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Home Page > Aromatherapy Recipes > Whipped Shea Butter Recipe

Whipped Shea Butter Recipe

Whipped Shea Butter is a decadent treat for your skin. It is light, soft and creamy and contains all the nourishing properties of the Shea Butter and the essential oils that you add to it. The consistency of Whipped Shea Butter is similar to that of whipped cream. It is a bit tricky and time consuming to make, but the results are well worth it.

This recipe will make approximately four 4 ounce jars of whipped shea butter. This recipe may be doubled.

Whipped Shea Butter
Whipped Shea Butter


  • 8 net wt. ounces Shea Butter
  • 1 Tbs. Jojoba
  • 1/2 tsp. Vitamin E Oil (preferably T-50 or T-80)
  • 1/4 tsp. Essential Oil
  • 1/16 tsp. Pearlescent Mica Powder for Color (optional)


  • Have a large mixing bowl ready that is capable of withstanding both hot and cold temperatures.
  • Ensure that there is enough room in your freezer to accommodate the large mixing bowl.
  • Using a double boiler, heat water to boiling in the lower portion of the double boiler.
  • Reduce heat to medium.
  • Add the shea butter to the top section of the double boiler and allow to melt. Stir regularlily.
  • Using a candy thermometer, adjust the temperature of your stove until the shea butter reaches 175 degrees F.
  • Continue to heat the shea butter at 175 degrees F for 20 minutes. Try not to heat the butter much higher than 175 degrees F as that may damage some of its nutritive constituents.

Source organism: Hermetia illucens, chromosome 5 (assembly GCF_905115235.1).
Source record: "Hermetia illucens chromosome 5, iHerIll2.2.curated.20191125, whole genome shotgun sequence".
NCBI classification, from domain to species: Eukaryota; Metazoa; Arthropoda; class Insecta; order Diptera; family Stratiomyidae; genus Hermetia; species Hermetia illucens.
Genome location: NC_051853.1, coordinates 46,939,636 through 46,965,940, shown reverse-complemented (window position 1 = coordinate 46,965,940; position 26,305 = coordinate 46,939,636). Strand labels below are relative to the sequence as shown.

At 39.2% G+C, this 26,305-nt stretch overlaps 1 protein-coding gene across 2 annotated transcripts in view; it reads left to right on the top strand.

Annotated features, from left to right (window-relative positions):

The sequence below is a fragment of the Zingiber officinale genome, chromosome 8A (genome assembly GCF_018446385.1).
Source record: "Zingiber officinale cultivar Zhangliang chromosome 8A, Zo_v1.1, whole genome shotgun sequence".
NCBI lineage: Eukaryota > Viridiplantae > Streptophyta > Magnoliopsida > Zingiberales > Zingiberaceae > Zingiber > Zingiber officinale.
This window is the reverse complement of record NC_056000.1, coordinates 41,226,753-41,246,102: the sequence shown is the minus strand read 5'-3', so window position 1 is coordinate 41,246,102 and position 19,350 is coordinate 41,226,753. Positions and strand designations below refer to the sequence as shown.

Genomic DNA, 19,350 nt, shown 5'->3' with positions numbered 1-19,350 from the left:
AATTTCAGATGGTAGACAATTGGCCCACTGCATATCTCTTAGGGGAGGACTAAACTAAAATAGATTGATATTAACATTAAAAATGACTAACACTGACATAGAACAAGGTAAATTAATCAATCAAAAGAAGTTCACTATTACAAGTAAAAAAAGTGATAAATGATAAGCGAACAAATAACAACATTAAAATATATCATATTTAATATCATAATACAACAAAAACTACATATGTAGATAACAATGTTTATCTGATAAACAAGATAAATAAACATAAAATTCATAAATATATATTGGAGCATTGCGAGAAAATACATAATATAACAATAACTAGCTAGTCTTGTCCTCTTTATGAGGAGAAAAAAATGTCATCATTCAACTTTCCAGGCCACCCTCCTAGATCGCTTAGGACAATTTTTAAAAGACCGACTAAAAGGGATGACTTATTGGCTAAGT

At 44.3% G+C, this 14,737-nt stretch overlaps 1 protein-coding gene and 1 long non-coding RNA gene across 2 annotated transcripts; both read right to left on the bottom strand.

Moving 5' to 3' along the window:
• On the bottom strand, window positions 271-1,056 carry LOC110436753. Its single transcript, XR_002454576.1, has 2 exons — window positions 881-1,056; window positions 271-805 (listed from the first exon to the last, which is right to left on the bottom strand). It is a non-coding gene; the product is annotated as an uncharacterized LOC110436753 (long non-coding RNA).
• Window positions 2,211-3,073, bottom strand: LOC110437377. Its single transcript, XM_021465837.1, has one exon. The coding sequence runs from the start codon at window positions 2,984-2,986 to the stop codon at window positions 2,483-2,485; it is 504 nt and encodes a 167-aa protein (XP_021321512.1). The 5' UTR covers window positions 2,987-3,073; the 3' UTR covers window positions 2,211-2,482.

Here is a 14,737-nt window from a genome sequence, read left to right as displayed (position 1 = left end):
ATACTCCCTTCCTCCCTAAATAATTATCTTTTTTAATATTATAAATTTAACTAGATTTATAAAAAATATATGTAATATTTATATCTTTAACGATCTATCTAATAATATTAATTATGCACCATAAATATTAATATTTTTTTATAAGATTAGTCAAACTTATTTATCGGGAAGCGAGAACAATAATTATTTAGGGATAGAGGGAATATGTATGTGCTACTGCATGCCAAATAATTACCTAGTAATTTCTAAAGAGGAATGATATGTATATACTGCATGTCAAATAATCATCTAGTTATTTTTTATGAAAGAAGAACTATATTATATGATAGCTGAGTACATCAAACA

(Heating to this temperature for this duration prevents the shea butter from turning gritty. Shea butter has a tendency to form a gritty texture if it is melted to quickly.)
  • Shea butter is flammable. Keep an eye on it as it is being heated.
  • After the shea butter has been heated, quickly transfer it to the large mixing bowl.
  • Quickly add the jojoba and Vitamin E oils. Do not add the essential oil or optional pearlescent mica powder yet.
  • Begin mixing the shea butter using a mixer. If you have a whisk attachment for your mixer, use that instead of the beater heads. A stick blender may be used, but I've found the results to not be as ideal.
  • Continue mixing the shea butter for approximately 5-7 minutes.
  • The shea butter will still be in a highly liquid form at this stage. Transfer the mixing bowl to the freezer for approximately 5-10 minutes.
  • Remove from the freezer. The shea butter will still be in a liquid stage with the exception that a film of solid shea butter probably will have formed.
  • Begin mixing the shea butter again for 5-10 minutes.
  • Repeat the mixing to freezer process several times.
  • Gradually, you will notice your shea butter firming up and becoming the consistency of whipped cream or frosting.